The U.S. seems to be confronting the opposite end of the spectrum, over medicalization of the process of child birth. Opposite to what I expected when I first learned about infant and maternal mortality rates in the U.S., the over emphasis on medical care has not led to better outcomes. Despite spending more on medical care than any other country in the world, the U.S. ranks 50th in maternal mortality and the rates have increased 25% since 1998 (Amnesty International, 2010). According to a report released by the Foundation for the Advancement of Midwifery, many women in the U.S. do not understand the options available to them when giving birth. A hospital is seen as the safest place other options are not explored. Many American women are taught to be afraid of the natural pain that accompanies childbirth. Epidurals to treat pain slow labor, leading to the use of pitocin to push the labor along (Foundation for the Advancement of Midwifery, 2013). These conflicting events push many women to expensive and invasive cesareans that may not be necessary. The high cost associated with child birth in the U.S. has another affect. African American women are four times more likely to die in child birth than any other race. A study done by Amnesty International showed that many African American women cannot afford the care they need during pregnancy and childbirth. Insurance companies turn these women away, and many doctors don’t take Medicaid (Amnesty International, 2010). The first and what I believe the most important policy that needs to be implemented are programs like the Affordable Care Act that will ensure that women have guaranteed lifelong access to quality health care. Policies that support the advancement of the visibility of midwifes could help alleviate many of the problems that are faced. Extending midwifes would cut down on hospitalization, the use of unnecessary cesareans, and provide excellent care at a fraction of the price.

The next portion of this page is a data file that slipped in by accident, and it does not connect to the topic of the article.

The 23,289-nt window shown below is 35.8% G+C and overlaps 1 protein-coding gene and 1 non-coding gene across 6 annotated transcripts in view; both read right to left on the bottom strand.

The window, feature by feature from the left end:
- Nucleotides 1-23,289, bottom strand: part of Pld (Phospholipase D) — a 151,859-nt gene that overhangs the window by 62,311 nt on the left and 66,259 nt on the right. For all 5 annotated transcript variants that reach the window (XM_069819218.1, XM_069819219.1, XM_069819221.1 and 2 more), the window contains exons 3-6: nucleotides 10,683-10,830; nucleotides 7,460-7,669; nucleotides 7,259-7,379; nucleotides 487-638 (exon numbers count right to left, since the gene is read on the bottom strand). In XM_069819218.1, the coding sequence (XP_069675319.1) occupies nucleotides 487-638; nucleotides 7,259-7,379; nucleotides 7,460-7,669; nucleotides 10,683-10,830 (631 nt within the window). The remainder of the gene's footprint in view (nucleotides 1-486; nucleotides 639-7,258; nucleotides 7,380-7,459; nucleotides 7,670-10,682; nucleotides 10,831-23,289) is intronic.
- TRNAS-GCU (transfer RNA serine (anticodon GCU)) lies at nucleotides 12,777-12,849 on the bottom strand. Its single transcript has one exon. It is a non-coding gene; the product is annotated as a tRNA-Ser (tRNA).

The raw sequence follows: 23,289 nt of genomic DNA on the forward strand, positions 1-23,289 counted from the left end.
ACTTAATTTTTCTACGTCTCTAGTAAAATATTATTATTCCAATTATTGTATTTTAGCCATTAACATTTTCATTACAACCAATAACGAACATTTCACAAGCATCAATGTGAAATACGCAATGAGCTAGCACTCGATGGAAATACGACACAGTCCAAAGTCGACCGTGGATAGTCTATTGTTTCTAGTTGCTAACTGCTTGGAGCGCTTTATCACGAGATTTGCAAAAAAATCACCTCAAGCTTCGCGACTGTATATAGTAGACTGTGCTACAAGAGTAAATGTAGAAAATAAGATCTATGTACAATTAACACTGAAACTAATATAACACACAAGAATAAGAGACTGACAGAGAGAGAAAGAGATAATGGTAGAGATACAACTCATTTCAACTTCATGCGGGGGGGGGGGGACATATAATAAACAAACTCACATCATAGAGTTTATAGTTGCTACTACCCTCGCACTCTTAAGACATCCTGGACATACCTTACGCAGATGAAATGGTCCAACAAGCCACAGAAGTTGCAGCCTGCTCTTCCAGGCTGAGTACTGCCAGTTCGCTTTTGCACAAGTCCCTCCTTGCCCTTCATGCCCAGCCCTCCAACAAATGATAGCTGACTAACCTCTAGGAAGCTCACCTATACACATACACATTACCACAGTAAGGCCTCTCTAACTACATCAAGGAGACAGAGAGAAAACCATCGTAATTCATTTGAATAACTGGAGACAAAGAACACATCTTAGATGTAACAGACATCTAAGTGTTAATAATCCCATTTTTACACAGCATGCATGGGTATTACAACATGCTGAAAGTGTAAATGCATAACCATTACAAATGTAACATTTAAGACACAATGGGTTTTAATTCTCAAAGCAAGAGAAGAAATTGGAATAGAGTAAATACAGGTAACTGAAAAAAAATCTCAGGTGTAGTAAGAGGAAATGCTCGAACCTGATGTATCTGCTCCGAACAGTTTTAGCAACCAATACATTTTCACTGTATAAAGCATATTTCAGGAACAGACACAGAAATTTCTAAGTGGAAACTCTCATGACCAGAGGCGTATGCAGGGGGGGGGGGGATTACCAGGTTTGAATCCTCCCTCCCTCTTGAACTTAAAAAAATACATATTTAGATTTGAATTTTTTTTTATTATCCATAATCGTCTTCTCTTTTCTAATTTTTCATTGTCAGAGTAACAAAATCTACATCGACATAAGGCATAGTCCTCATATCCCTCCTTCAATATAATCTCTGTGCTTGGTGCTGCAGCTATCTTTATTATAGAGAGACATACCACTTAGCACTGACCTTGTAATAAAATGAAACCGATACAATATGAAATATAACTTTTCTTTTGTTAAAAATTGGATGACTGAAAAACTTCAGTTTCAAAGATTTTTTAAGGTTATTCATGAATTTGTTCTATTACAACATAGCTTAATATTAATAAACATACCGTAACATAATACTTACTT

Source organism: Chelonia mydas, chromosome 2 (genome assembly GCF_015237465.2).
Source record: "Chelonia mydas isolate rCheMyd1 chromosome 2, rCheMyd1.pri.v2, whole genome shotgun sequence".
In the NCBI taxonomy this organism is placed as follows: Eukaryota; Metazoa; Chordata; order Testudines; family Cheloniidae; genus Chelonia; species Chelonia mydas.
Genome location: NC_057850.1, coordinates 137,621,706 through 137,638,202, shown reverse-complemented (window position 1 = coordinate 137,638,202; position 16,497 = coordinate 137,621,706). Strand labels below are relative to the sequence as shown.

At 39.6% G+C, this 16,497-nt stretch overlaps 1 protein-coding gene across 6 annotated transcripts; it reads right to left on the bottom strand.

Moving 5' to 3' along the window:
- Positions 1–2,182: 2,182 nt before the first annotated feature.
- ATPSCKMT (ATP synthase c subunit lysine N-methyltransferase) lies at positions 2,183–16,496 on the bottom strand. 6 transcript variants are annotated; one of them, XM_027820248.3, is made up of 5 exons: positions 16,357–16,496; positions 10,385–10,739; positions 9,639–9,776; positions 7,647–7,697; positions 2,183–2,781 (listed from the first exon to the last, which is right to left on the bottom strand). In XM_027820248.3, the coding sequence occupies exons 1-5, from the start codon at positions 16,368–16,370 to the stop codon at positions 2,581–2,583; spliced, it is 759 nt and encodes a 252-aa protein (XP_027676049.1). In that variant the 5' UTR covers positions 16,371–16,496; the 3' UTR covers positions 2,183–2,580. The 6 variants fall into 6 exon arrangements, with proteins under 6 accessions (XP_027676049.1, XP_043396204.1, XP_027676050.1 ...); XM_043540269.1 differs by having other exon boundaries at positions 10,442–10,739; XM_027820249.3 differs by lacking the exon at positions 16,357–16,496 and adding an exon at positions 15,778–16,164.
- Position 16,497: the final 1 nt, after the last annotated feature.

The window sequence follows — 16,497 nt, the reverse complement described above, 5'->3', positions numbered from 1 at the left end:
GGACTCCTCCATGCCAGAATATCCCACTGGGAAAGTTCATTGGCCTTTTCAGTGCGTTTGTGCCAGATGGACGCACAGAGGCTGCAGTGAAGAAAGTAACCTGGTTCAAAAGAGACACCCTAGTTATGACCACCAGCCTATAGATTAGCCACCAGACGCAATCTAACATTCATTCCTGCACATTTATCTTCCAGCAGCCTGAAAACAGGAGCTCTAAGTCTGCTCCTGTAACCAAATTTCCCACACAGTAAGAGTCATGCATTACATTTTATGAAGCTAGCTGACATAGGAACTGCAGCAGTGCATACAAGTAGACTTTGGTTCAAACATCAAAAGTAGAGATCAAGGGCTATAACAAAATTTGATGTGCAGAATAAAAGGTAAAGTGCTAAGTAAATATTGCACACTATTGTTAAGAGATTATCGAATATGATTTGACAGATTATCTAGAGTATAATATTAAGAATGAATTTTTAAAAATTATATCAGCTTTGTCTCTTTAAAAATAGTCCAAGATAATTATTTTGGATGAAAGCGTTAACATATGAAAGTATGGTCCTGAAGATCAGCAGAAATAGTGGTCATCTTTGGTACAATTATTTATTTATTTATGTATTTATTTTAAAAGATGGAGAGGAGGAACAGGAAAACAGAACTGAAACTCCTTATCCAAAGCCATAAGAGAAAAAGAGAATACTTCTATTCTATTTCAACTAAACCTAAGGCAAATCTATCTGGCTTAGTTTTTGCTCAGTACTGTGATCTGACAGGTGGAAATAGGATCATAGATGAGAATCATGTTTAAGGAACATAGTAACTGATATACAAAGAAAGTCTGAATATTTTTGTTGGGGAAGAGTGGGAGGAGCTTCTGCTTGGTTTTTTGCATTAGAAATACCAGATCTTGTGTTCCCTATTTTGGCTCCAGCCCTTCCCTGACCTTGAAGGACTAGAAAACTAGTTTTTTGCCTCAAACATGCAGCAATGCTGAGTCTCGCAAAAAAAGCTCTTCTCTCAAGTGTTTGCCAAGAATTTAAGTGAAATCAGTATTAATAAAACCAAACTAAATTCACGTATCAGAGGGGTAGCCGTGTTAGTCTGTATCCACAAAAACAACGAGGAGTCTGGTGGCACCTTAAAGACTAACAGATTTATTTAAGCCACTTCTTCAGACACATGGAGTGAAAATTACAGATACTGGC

Amnesty International. (2010) Deadly Delivery: The Maternal Health Care Crisis in the USA.

Kebede Deribe, Sibhatu Biadgilign, Alemayehu Amberbir, Tefera Belachew, Kifle Woldemichael. The Road to Maternal Death In Rural Southwest Ethiopia. Ethiopa J Health Sci. 2010 March; 20(1): 71–74.

Foundation for the Advancement of Midwifery. (2013). The Pregnant Elephant in the Room:The U.S. Maternity Care Crisis.

Variances within a Nation